FAA Wants $1.9 Million in Fines from SkyPan Intl.

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FAA Wants $1.9 Million in Fines from SkyPan Intl.

In a landmark move, the FAA has proposed nearly $2 million dollars in fines for SkyPan International, Incorporated. The FAA claims that the company flew in restricted airspace 65 times “in highly congested airspace over New York City and Chicago.”

The Federal Aviation Administration (FAA) has proposed the largest civil penalty the agency has ever proposed against an unmanned aircraft system (UAS) operator for endangering the safety of United States airspace. UAS are more commonly referred to as drones.

The record $1.9 million penalty has been proposed against SkyPan International, Inc. The FAA alleges that the company conducted 65 unauthorized aerial photography flights in highly congested airspace over New York City and Chicago, violating airspace regulations and various operating rules. The FAA says that these “careless and reckless” operations, which allegedly occurred between March 21, 2012 and December 15, 2014, were illegal, risky, and endangered lives and property.

The agency says that 43 of the illegal flights flew into the highly restricted New York Class B airspace.

FAA Proposes Record $1.9 Million Penalty against Drone Operator SkyPan International

I say landmark move, because prior to this fine, the highest proposed fine to date was $18,700. (That’s more than a marginal increase.)

The previous largest fine for drone operations was $18,700 against Xizmo Media, a New York video production company, the FAA said.

FAA proposes record fine against drone operator

So why is the fine so high? (Especially when compared to historical fines.)

FAA administrator Michael Huerta told NPR that the size of the fine — the largest the FAA has ever proposed against a drone operator — was a result of the company’s repeated violations. “Clearly this was not inadvertent, someone making a mistake,” Huerta said. “What we saw here was a pattern of disregard for FAA rules.”

FAA Proposes Nearly $2 Million Fine To Drone Operator For Restricted Flights

Michael Huerta, FAA Administrator continued his comments in a press release that came directly from the FAA.

“Flying unmanned aircraft in violation of the Federal Aviation Regulations is illegal and can be dangerous,” said FAA Administrator Michael Huerta.  “We have the safest airspace in the world, and everyone who uses it must understand and observe our comprehensive set of rules and regulations.”

Press Release – FAA Proposes $1.9 Million Civil Penalty Against SkyPan International for Allegedly Unauthorized Unmanned Aircraft Operations

On the SkyPan side of things, we’ve had a very limited response.

Reached by CBS News correspondent Kris Van Kleave for comment, SkyPan spokesman Karl Brewick said “he’s had better days.” He declined further comment, saying the company has not had a chance to review the civil filing, and cannot comment until they have.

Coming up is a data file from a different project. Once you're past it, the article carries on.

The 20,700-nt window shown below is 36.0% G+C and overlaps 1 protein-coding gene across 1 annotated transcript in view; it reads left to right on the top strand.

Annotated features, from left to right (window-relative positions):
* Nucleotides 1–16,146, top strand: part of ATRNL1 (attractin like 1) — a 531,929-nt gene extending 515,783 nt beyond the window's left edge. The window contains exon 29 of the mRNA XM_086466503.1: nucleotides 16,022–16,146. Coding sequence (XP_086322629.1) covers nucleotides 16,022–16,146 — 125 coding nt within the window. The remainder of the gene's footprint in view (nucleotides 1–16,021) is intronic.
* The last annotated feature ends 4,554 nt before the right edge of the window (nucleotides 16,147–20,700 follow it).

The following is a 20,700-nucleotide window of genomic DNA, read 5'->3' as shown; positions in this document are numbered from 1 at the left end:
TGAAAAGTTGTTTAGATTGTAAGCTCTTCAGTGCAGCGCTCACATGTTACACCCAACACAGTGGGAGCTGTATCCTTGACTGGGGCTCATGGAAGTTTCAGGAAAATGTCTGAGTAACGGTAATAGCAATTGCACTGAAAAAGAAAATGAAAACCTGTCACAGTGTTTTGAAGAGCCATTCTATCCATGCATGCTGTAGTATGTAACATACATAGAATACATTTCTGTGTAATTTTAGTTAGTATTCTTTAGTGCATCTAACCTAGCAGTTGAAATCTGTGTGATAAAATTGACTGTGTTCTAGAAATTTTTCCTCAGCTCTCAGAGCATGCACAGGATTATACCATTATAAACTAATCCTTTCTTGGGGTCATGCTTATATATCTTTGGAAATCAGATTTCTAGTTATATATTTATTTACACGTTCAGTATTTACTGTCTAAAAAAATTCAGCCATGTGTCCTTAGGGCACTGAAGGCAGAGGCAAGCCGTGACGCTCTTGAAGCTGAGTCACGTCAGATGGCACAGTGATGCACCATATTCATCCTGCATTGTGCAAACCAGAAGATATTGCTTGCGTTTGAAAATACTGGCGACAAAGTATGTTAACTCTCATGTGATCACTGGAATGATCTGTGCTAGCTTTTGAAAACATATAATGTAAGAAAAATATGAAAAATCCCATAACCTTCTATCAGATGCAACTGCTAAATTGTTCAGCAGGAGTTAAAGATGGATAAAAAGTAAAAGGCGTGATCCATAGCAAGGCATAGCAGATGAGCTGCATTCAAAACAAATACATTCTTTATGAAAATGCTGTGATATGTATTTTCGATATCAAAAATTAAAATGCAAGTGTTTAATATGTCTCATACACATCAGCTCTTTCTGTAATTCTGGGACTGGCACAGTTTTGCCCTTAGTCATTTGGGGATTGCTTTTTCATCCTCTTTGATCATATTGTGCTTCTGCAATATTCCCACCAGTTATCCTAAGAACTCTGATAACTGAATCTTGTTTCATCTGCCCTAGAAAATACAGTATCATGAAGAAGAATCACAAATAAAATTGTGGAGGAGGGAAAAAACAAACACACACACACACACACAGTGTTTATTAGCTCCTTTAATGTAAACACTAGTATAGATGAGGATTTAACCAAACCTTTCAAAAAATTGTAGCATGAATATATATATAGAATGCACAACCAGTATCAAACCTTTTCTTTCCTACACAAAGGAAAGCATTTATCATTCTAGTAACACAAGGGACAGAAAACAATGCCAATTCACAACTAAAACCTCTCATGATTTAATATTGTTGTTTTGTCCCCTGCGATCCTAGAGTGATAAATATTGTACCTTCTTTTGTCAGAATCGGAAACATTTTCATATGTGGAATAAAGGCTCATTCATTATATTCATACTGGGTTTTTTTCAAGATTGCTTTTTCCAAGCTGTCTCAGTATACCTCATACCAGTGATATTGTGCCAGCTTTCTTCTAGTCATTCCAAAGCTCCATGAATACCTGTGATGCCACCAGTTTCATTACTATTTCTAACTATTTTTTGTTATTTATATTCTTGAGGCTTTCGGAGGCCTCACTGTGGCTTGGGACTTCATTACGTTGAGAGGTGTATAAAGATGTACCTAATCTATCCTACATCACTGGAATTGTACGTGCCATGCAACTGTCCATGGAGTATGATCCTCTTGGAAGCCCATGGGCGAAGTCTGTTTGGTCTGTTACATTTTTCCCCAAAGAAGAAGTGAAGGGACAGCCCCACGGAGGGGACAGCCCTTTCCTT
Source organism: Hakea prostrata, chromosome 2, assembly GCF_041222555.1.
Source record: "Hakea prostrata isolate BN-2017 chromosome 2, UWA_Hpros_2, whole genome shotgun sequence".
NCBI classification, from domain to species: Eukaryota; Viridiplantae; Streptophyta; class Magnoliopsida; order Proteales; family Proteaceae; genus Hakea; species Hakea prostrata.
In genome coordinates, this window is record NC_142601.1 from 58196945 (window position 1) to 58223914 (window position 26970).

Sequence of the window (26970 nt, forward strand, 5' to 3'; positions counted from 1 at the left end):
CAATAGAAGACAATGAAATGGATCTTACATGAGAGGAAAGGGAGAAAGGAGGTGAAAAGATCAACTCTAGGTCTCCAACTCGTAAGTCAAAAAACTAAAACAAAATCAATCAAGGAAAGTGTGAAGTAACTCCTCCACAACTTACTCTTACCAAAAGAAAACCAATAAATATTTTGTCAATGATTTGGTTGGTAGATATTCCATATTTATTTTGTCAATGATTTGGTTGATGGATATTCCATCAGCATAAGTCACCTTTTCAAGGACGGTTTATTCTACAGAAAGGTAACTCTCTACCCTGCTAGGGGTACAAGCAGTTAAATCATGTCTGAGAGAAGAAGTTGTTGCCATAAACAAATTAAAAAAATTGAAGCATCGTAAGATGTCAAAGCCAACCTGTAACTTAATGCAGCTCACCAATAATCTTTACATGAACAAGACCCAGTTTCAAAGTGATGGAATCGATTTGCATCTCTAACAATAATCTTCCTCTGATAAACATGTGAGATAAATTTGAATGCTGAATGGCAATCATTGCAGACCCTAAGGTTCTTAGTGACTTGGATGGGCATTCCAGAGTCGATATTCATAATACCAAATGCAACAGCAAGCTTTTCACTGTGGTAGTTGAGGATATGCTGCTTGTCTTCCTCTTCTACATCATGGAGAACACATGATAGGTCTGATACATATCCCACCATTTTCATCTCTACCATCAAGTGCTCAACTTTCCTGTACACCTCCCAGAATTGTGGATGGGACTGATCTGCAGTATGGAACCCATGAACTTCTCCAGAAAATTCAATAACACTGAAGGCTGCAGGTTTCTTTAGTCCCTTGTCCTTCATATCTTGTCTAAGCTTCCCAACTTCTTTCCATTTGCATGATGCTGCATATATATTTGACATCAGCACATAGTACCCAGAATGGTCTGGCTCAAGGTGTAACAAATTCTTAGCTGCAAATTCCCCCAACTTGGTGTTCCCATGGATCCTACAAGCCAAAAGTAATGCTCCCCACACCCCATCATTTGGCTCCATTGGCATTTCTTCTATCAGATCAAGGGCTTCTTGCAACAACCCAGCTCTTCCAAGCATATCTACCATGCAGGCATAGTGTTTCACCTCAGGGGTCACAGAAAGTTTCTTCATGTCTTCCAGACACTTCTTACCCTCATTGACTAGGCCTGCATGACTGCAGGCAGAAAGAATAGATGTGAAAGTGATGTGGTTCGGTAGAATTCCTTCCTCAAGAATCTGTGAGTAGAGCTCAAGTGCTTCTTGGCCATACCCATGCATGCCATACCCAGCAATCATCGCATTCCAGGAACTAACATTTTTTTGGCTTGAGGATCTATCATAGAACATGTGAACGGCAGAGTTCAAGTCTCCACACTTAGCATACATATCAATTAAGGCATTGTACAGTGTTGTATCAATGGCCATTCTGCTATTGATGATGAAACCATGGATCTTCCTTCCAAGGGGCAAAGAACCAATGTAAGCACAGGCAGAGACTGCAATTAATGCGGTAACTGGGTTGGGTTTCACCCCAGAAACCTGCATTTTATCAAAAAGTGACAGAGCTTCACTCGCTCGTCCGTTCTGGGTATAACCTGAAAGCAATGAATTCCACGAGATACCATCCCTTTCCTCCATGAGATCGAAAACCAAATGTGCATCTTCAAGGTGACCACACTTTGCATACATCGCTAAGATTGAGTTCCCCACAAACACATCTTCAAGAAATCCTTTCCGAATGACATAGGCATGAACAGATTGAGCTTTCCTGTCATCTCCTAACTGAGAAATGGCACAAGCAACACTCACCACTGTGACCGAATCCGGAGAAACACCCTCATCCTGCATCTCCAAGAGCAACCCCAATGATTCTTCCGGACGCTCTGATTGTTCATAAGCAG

FAA proposes record fine against drone operator

SkyPan has 30 days after receiving the FAA enforcement letter to respond, so I expect this story to develop further. It is important to mention that SkyPan has been on the FAA’s radar for sometime now. You can find evidence of this in July.

SkyPan, an aerial photography company who has been hired by some real estate agencies, has also received subpoenas from the FAA last year, according to Mark Segal, SkyPan’s owner.

FAA Has Clamped Down on Realtors Using Drones ‘for Months’

I believe this story really emphasizes the need for not only Section 333 Exemptions, but also the need for education. SkyPan Intl. has a Section 333 Exemption, but they didn’t know how to or chose not to use it properly. Do you have a Section 333 Exemption for your commercial operation? Do you understand how when you need Certificate of Waiver or Authorization (COA)? Do you know how to get one when you need it?

If you are drone operator, then please, get the education you need at a reputable drone college. A drone college like Drone Universities will teach more than just the flight skills you need to operate your drone safely. At Drone Universities you also learn the laws and regulations that govern safe and legal drone use.

If you’d like to read more, this story is getting good coverage. Here are a few related reading links that you may find interesting:

SkyPan International, Inc. Logo

SkyPan International, Inc. Logo

About SkyPan International, Inc.

Being a market leader in aerial visual solutions for over 27 years, we established an excellent reputation and an extensive client list. What sets us apart from our competition is that we are committed to provide our clients with the highest possible image quality. Our team includes seasoned experts from every field of piloting, robotic engineering, aerial photography and postdigital wizardry.

We are happy to consult with you and advise what the possibilities are and for whatapplications our photography can be used for. Most clients first use our images for investor presentations, entitlement packages, site positioning, VR/3D animations, price determination studies and architectural design planning. Sales/marketing are usually the final departments using SkyPan panoramic photography.

By | 2017-08-31T15:24:11+00:00 October 6th, 2015|333, Drone Education, Drones, Exemption, FAA|Comments Off on FAA Wants $1.9 Million in Fines from SkyPan Intl.

About the Author:

Sam Estrin
I'm an avid drone enthusiast and part-time drone blogger living outside of the DC area. I track drone news and write editorials and timely drone news stories that I find interesting. If you like my stories, you can follow me on Twitter or visit me at LinkedIn. If you'd like me to write for your drone oriented publication or blog, you can contact me at info@droneuniversities.com.